18 Woe to you who desire the day of the Lord!
Why would you have the day of the Lord?
It is darkness, and not light,
19 as if a man fled from a lion,
and a bear met him,
or went into the house and leaned his hand against the wall,
and a serpent bit him.
20 Is not the day of the Lord darkness, and not light,
and gloom with no brightness in it?
21 “I hate, I despise your feasts,
and I take no delight in your solemn assemblies.
22 Even though you offer me your burnt offerings and grain offerings,
I will not accept them;
and the peace offerings of your fattened animals,
I will not look upon them.
23 Take away from me the noise of your songs;
to the melody of your harps I will not listen.
24 But let justice roll down like waters,
and righteousness like an ever-flowing stream.
When I was an adolescent my parish was convulsed by a controversy over worship. The 1941 hymnal (TLH) was being replaced by the 1981 hymnal (LW.) This issue of a new hymnal had become a rhetorical stand-in for other issues which revolved around the still-simmering synodical controversies of the prior decade. On the parish level in my hometown, it played out with venom. Harsh words were spoken on all sides. Some of it was simply silly. One woman had to be reminded in a voters meeting, after tearfully pleading that her children be taught about Jesus in the original language, that neither Jesus nor Luther had in fact worshiped out of TLH or spoke King James English. My father did offer to teach her son catechism class in Greek. Some of it was frightening. The parsonage was positioned so we could see through the windows on the side of the church building. One Sunday night, after one party had stacked a voter’s meeting and won the result they had sought, I saw through those windows the silhouettes of men and women running through the church hastily pulling the now-banned books off the racks. They were restored after the next voters’ meeting. I remember the sadness of my father walking up the steps to our home in those days.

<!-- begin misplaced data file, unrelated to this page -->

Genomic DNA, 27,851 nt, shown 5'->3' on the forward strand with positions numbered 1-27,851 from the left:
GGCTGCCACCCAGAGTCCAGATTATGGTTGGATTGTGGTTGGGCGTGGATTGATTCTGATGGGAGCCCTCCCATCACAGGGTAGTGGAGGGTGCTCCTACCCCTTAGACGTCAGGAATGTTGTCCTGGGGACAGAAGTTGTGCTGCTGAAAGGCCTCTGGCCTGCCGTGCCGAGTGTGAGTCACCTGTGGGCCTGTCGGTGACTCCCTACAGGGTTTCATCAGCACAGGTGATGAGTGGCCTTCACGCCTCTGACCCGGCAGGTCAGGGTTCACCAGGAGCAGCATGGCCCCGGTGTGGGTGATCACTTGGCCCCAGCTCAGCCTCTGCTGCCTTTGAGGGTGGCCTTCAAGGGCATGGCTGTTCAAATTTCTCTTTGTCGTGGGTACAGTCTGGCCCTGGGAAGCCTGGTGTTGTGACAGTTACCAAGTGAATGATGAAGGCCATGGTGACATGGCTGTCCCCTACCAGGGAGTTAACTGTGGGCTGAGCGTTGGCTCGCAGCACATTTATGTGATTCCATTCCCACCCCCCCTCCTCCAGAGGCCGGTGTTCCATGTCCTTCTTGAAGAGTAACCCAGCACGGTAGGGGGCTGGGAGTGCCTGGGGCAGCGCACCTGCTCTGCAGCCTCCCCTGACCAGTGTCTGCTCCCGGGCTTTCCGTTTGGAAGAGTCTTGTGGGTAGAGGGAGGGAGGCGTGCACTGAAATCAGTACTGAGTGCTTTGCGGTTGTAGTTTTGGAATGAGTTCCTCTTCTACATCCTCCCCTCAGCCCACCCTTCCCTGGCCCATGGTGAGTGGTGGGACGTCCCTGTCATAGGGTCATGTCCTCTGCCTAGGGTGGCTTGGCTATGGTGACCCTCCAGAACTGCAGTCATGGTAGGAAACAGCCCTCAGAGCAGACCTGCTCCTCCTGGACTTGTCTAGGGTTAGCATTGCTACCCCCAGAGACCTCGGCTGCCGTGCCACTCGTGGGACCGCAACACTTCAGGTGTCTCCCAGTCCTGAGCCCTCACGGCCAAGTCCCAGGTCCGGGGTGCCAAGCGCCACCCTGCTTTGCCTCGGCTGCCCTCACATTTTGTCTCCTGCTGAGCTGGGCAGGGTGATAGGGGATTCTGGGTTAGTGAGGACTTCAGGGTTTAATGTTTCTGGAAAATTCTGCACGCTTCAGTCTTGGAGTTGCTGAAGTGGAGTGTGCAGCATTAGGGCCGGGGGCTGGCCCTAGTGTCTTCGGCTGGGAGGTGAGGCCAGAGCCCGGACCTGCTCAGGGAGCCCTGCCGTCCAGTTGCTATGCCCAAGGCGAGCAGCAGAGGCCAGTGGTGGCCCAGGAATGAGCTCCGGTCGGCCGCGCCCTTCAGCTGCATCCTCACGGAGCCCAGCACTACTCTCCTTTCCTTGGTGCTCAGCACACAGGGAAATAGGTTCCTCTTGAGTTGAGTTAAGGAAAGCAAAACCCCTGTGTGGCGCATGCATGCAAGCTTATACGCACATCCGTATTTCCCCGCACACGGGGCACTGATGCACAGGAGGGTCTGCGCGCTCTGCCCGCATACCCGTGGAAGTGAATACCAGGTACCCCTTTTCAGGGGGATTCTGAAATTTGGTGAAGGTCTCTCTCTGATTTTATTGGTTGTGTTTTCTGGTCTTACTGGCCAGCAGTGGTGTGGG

What must God have thought?
Amos spoke to the worshipping community of Israel’s north in the 8th Century BC. Their rituals were ever so correct and beautiful, but their hearts were closed to the Lord’s message of mercy, love, justice, and forgiveness. They piously prayed that God would visit his people. In this passage Amos turns their words against them. They really did not want God to come. His judgment would be inescapable for them, like a man who flees a lion only to run into a bear. God has no patience for their finely wrought worship, their musically accurate chorales, their beautifully played pipe organs, or the soulful bridge in their praise song. The angels sing better than we do anyway.
God is not after the content of our worship; he is after the heart that worships. Amos saw people attending to worship but not to the needs of their fellow human beings, the widows, orphans, and resident aliens for whom God had commanded them specifically to care. Their callousness gave evidence of a problem which no worshipful rectitude could solve. Amos utters his own prayer: Let Justice roll down like a river. It is easy enough to pray that prayer when we imagine God’s justice visiting another. But what about when that flood overwhelms my life with my petty selfishness and self-wrought ways? Amos was pleading with his people to repent. If 2023 has a message for us, this could be it: time to repent.